Today I wanted to talk about the String Replace function in PHP. This function allows us to do multiple things, I like it specifically to be able to store information like a page layout in my database. The problem is that some things need to be dynamic. I use string replace to achieve this.
For example, if members logged into my website maybe I would want a part to say something like "Hello Blain". Overall it seems pretty easy but if I am storing the page content itself in the database to be recalled whenever a member logs in, I cannot make the "Blain" part dynamic. It will always say Blain, unless I use string replace.
When preparing to use string replace, I need to setup the page to properly have the right variable. I tend to use hashtags to identify pieces of information that will need to be replaced. So in this example, I will use #FIRSTNAME# wherever I want the members first name to appear. Then when I load the page, I run a simple function to replace #FIRSTNAME# with the members first name. This gives the member a unique experience!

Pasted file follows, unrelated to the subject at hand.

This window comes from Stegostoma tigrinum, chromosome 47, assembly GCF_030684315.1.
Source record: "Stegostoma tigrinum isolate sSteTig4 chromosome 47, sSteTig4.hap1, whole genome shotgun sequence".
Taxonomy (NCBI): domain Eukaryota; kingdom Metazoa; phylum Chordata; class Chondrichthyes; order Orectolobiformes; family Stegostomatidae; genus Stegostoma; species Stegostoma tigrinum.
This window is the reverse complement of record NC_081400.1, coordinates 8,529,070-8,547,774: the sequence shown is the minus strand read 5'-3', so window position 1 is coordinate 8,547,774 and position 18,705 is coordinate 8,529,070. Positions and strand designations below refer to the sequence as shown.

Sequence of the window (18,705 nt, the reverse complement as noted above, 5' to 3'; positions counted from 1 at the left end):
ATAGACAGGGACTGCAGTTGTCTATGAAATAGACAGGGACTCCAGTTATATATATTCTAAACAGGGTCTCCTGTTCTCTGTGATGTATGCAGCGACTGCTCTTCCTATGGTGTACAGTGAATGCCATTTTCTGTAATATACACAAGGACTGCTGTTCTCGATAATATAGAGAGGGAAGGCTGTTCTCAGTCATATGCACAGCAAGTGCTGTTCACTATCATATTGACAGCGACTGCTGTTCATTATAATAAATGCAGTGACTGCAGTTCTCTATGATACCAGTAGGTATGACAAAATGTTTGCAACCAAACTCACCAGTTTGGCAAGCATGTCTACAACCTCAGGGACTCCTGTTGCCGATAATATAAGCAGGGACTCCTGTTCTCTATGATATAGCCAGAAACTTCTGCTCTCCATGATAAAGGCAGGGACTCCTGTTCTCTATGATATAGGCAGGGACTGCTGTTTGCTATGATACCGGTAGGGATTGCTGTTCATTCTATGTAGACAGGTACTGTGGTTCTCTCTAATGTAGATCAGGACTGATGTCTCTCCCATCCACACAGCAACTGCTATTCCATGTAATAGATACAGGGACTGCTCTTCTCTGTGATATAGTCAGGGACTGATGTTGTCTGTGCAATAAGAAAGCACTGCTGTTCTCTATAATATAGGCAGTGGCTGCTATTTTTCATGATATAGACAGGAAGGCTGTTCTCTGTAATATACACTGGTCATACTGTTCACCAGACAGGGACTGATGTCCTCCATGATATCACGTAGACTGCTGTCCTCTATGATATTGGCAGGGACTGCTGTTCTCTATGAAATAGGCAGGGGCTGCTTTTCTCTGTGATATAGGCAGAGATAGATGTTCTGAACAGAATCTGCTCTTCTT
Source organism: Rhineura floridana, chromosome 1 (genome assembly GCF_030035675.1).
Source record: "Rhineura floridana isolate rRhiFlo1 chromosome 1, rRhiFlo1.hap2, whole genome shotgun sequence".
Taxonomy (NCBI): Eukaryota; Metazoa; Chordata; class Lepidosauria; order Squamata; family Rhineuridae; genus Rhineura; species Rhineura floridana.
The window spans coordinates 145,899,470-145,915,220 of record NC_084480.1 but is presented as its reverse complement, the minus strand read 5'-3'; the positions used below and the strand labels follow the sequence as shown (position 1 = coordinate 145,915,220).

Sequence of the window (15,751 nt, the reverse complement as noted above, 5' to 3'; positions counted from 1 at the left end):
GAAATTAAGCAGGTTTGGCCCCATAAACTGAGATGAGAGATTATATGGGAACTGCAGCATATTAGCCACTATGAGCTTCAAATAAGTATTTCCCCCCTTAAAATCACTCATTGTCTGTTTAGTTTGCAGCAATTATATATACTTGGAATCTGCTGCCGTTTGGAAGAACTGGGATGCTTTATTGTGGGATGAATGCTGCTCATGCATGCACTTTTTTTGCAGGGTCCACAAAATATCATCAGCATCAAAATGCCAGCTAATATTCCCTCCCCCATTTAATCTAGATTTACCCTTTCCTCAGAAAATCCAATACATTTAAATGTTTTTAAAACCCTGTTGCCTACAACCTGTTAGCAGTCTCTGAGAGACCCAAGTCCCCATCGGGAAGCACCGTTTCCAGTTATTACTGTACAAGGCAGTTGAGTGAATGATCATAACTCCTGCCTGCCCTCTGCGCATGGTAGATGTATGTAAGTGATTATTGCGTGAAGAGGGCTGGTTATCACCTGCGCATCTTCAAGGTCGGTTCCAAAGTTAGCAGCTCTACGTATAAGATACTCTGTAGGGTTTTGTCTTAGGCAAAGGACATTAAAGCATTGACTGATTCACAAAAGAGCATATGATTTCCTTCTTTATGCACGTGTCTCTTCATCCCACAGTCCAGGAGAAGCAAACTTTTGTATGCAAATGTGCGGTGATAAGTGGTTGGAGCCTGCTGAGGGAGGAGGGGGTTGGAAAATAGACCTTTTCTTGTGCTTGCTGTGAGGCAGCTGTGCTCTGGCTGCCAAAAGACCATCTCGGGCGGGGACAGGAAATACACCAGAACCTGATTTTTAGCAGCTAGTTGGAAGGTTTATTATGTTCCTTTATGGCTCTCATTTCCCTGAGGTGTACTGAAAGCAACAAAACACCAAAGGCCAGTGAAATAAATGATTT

Getting into the function itself, string replace will look like this in PHP:
str_replace ($search, $replace, $content);
$search is what I am searching for, in this case it would be #FIRSTNAME#
$replace is what I am replacing it with, which would be something like Blain, Jon, Mary, Elizabeth, etc.. depending on the user
$content is the content itself that I pulled from the database.
So in a simplified version this is what it may look like:
$content = $database_content;
$member_firstname = $name_from_database;
$newcontent = str_replace("#FIRSTNAME#",$member_firstname,$content);
So I pulled the page content from the database as $content. I then pulled the members first name from the database as $member_firstname. And lastly I ran the string replace function with the result being $newcontent. Then I echoed $newcontent to display the result on the page.